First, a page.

Metabolic diseases such as rickets, scurvy and anemia have been extensively investigated by those seeking to reconstruct aspects of life and death in past communities. Closely linked to a group of tightly interlinked interactions between socio-cultural, biological, and environmental factors, these conditions have considerable potential to inform our understanding of past communities. Although anemia has received the most attention, there still needs to be more consensus on diagnosing this condition. In particular, there has been extensive debate on possible links between anemia and porotic cranial lesions referred to as cribra orbitalia and porotic hyperostosis.

In this paper, I will review current approaches to diagnosing and interpreting all three conditions and consider how newly available frameworks for suggesting diagnostic certainty in the case of rickets and scurvy and the co-occurrence of these two diseases might advance our understanding of lifeways in past communities. Evidence for marrow hyperplasia is the gold standard for diagnosing anemia in bioanthropology and paleopathology. I will review reasons why recent debates have failed to resolve issues in diagnosing past cases of acquired anemia. This paper will finish by setting out new ideas on diagnosing anemia that centers on metric evaluation of structural changes of bone caused by marrow hyperplasia.

How bioarchaeologists and paleopathologists diagnose and interpret rickets, scurvy and anemia and co-occurrence of these conditions will be reviewed. Drawing on examples from my recent research, I will illustrate how the new frameworks and methodologies discussed offer considerable potential to better leverage information on sociocultural, biological, and environmental factors operating in past communities.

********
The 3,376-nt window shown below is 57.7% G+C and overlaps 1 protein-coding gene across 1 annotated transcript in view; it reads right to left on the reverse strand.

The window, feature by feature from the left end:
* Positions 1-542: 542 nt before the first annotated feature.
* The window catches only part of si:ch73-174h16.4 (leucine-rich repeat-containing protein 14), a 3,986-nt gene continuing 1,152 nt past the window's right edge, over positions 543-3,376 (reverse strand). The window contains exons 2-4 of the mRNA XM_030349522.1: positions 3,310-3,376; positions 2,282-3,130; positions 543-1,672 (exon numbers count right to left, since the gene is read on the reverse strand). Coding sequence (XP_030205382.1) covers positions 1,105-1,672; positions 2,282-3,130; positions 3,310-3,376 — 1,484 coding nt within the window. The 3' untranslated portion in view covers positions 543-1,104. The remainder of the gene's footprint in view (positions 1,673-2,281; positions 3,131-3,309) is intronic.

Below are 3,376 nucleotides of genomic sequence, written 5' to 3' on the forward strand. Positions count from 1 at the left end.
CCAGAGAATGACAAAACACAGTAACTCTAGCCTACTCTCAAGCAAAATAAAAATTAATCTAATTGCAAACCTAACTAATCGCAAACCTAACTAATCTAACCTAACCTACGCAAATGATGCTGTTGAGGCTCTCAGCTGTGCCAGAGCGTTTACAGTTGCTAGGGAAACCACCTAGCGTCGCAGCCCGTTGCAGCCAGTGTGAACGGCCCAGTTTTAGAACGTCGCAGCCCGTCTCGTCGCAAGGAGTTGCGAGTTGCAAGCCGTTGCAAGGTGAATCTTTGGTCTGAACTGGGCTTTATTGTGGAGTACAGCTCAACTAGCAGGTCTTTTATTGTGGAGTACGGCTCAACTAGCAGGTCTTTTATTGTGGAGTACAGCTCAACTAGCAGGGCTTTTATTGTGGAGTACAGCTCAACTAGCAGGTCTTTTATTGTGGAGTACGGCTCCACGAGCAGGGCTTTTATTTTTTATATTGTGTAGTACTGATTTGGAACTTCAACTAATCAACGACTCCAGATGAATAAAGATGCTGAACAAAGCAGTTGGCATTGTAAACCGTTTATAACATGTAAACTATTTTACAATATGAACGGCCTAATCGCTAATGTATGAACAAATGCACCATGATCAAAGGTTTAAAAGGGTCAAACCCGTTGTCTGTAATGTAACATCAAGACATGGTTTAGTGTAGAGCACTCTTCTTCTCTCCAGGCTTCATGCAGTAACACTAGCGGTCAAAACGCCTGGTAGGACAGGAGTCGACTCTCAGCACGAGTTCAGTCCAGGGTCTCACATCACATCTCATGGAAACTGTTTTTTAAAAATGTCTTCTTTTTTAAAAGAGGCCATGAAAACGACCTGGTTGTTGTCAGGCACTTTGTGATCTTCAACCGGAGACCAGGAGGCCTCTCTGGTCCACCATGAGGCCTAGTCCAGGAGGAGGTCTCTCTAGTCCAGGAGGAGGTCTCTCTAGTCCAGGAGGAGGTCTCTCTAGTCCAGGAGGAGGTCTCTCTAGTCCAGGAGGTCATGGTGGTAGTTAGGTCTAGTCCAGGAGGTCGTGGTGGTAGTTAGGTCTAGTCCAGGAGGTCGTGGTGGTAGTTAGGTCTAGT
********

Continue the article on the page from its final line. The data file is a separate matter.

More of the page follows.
• Dr Karen Stöber, Professora Agregada, Departament de Didàctiques Específiques, Universitat de Lleida (Spain). Expert in the social history of medieval monasticism, and the relationship between the secular and the religious world in medieval period.

Lecture title: Vinum oleum cera spens et mel. What documents can reveal about the medieval monastic diet.

Food consumption in medieval religious houses was simultaneously tightly regulated and closely tied to the liturgical calendar, and subject to a whole set of symbolic and ritual acts. On the other hand, it seems clear that these ideals were not always adhered to. The surviving documentation can reveal a wealth of information about every aspect of monastic eating, from the purchase and cultivation of food items, via the preparation of meals on regular and feast days, to the excesses criticised by visiting authorities.

This paper will offer a look at some of the plentiful documentation relating to different aspects of food purchase, food consumption, rules relating to monastic eating, and the ways in which these were often stretched to the limit. It will seek to provide an insight into some of the ways in which medieval monastic communities went about the important and yet often complex issue of eating within the context of the expectations and limitations set by the requirements of their Orders on the one hand, and by the expectations of patrons and other visitors on the other. By doing so, it will also consider the necessities of the individuals who formed these communities, and the social and economic contexts within which they existed.


Preliminary Programme

Thursday 25 January 2024